The American composer Charles Ives has often been associated with experimental music, or rather advanced music. One does not simply immerse himself in the academic music world through him. Indeed, his works include polytonality, polyrhythm, tone clusters, aleatory elements and quarter tones; devices and musical routes which often privilege intellect over aesthetic — at least from the listener’s standpoint. It is no surprise that Ives ventured into such advanced territories, as the beginning of the 20th century was a fertile period for musical explorations and avant-gardism. As a matter of fact, his active dates almost coincide perfectly with the ones of the leader of the Second Viennese School, Schoenberg, well-known for having broken the rules of dissonance.
Some of the American composer’s most famous works include a symphony — A Symphony: New England Holidays —, depicting the four seasons through American holidays and celebrations, an orchestral set based on American locations— Three Places in New England — and a piano sonata — the Concord Sonata — written after American writers and their works. It is therefore natural that his work for chamber orchestra “Central Park in the Dark” revolves around American themes and places, and expresses some of his most forward thinking musical ideas.
Charles Ives: Central Park in the Dark (Boston Symphony Orchestra; Seiji Ozawa, cond.)
“Central Park in the Dark”, composed in 1906, is considered as one of the most radical works of the 20th century. Ives describes it as “a piece purports to be a picture-in-sounds of the sounds of nature and of happenings that men would hear […] when sitting on a bench in Central Park on a hot summer night.”
The composer is well-known for his dissonances, however contrary to some other experimental musicians, with this piece it is a matter of exploration serving creativity. It is not so much a question of finding new sounds but rather accurately depicting existing ones, or finding new ways of expressing them. It is thanks to the concepts related to what would become atonal music that Ives is able to break the barriers of tonality in order to provide precision and detail. The listener not only truly sees a musical landscape being painted through his ears, but also feels the air, the ambience, and the surroundings. “Central Park in the Dark” is a work that transcends sensations, feelings and senses.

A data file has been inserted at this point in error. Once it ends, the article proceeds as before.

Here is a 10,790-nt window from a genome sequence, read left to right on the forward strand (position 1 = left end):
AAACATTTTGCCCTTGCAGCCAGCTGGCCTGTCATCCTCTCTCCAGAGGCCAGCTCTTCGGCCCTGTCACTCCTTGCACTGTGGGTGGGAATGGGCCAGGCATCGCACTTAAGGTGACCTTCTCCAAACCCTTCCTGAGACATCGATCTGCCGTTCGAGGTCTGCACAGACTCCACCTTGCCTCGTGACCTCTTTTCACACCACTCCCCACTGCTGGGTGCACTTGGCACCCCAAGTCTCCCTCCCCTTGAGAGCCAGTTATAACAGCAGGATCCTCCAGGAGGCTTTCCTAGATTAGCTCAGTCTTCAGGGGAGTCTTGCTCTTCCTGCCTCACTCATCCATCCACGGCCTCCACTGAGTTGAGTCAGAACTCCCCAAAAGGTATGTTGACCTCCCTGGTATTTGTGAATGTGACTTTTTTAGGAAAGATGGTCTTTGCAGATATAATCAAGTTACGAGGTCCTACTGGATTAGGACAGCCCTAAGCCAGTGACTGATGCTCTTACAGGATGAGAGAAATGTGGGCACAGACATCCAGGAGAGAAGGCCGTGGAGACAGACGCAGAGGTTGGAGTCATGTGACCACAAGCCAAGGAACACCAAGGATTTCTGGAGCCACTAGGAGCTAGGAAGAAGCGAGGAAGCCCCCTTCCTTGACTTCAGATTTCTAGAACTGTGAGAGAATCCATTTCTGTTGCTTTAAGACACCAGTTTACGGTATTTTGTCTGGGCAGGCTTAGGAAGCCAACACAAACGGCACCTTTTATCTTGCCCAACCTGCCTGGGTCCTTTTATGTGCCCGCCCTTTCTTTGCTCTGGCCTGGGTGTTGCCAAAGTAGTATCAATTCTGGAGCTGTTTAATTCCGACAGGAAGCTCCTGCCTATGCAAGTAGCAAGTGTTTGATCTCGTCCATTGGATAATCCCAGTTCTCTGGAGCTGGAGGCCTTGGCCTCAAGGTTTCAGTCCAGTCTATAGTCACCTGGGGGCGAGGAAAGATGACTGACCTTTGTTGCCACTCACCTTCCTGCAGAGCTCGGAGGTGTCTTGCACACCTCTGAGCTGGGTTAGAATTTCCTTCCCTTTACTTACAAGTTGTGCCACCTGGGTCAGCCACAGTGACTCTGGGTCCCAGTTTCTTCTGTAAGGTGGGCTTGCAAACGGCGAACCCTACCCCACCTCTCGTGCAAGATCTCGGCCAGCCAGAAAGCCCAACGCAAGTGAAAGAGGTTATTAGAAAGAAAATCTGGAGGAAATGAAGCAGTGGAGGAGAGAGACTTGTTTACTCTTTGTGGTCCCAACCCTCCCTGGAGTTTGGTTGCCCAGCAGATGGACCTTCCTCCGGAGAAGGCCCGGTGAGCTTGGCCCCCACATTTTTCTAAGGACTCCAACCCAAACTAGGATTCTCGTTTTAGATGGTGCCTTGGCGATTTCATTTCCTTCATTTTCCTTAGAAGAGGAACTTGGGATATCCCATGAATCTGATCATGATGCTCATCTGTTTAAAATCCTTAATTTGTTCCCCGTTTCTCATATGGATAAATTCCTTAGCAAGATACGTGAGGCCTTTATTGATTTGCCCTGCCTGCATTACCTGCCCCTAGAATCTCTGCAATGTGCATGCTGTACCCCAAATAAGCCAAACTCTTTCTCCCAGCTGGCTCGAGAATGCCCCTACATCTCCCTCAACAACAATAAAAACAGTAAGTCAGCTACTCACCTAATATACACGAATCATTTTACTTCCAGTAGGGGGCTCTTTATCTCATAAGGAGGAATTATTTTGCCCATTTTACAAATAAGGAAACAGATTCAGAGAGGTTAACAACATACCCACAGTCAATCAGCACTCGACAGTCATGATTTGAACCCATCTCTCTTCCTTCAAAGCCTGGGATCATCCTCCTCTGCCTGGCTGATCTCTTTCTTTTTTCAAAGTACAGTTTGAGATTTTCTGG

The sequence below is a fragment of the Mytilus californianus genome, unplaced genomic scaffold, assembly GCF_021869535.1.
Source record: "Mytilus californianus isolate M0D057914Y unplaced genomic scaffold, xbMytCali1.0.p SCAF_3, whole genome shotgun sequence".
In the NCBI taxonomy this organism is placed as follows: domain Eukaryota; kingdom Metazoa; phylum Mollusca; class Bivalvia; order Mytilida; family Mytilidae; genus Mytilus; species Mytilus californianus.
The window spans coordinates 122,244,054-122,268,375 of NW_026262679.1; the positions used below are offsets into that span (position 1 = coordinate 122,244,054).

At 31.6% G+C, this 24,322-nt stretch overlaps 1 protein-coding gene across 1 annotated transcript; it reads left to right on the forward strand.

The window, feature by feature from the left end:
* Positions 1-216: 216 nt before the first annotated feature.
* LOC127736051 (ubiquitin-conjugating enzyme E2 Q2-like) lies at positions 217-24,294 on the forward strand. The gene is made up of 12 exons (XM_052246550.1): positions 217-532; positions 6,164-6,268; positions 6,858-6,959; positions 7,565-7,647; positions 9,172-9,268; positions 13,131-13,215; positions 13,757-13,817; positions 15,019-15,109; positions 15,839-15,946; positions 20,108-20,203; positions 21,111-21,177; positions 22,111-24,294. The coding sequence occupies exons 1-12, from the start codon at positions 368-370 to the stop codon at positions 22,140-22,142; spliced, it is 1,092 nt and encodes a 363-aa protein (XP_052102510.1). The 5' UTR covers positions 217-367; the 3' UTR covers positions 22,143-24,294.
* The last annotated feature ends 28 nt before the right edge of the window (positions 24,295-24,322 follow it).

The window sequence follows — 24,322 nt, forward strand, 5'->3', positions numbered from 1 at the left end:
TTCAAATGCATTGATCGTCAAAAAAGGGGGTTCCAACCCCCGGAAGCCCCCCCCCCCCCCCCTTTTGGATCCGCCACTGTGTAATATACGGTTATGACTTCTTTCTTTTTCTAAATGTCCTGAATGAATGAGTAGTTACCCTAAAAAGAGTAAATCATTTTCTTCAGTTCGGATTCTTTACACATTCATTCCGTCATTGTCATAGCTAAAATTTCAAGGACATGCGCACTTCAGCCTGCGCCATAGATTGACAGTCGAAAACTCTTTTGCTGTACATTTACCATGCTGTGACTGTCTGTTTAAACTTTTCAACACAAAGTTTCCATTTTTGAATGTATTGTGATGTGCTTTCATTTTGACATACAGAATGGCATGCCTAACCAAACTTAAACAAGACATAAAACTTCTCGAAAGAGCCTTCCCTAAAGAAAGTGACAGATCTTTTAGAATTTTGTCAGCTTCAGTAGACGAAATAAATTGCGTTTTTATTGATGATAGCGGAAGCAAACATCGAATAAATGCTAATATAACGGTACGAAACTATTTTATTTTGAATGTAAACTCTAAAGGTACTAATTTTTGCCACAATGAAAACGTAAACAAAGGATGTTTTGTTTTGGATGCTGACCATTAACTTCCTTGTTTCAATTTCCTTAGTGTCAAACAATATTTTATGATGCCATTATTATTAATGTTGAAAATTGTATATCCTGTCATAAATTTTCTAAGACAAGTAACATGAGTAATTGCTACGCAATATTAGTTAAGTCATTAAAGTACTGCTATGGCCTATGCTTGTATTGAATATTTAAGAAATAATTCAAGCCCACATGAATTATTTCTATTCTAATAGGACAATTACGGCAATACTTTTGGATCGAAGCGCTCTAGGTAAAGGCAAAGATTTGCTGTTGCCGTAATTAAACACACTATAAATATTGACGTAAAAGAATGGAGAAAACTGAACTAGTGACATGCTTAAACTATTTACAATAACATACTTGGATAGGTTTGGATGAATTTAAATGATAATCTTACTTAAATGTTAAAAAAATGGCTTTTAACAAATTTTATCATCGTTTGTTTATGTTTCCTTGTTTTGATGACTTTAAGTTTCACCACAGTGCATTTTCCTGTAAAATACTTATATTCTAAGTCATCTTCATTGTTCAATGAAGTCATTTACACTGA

This unique result is not only achieved by a modern and innovative compositional approach. It is by grouping and placing the instruments in three different and independent groups — all with their own tempi, keys and musical content — that the composer creates a full sensitive picture. Just like real-life sound activities, these groups behave in their own way and at times interlacing each other, at times acting independently. An under-layer is made of the strings that depict the sounds of the night, another layer of winds and percussion interrupts the tranquillity through street parades, and one can even hear a ragtime piano in the apartment next door.
Descriptive — or programmatic — music in 1906 is nothing new. It can only feel natural that one would want to reflect his times, and recreate his surroundings. In fact, Vivaldi had been doing this two centuries before Ives, and thanks to that, one can now imagine what living in the baroque Veneto felt like, at least when it comes to sound. But it is a completely different approach that is taken by the American composer. While Vivaldi would not sacrifice traditional rules of harmony for sound accuracy, it is something that Ives not only does, but musically claims; it is how his music is built. A close study of the harmony of the piece reveals polytonality, clashing sounds and tone clusters. More than a musical work, it is a sensitive experience, and in a way extremely accurate and precise. In a few decades, one will be able to imagine and relate to the world of Ives.
Of course, it is difficult not to relate to Messiaen’s works too; with his studies on birds songs, the French composer would bend and rewrite the rules of music as much as needed in order to portray the sounds that he heard. Later, this resulted in him publishing his own theory books detailing his views on music.
Ives has been admired by many of his peers, and Stravinsky said of him that “he quietly set about devouring the contemporary cake before the rest of us even found a seat at the same table”. Once one goes past the apparent difficulty of sonorities in the piece, one can only stand fascinated in front of this work, and its creator’s vision.
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Charles Ives: Orchestral Set No. 1, “3 Places in New England” (Boston Symphony Orchestra; Michael Tilson Thomas, cond.)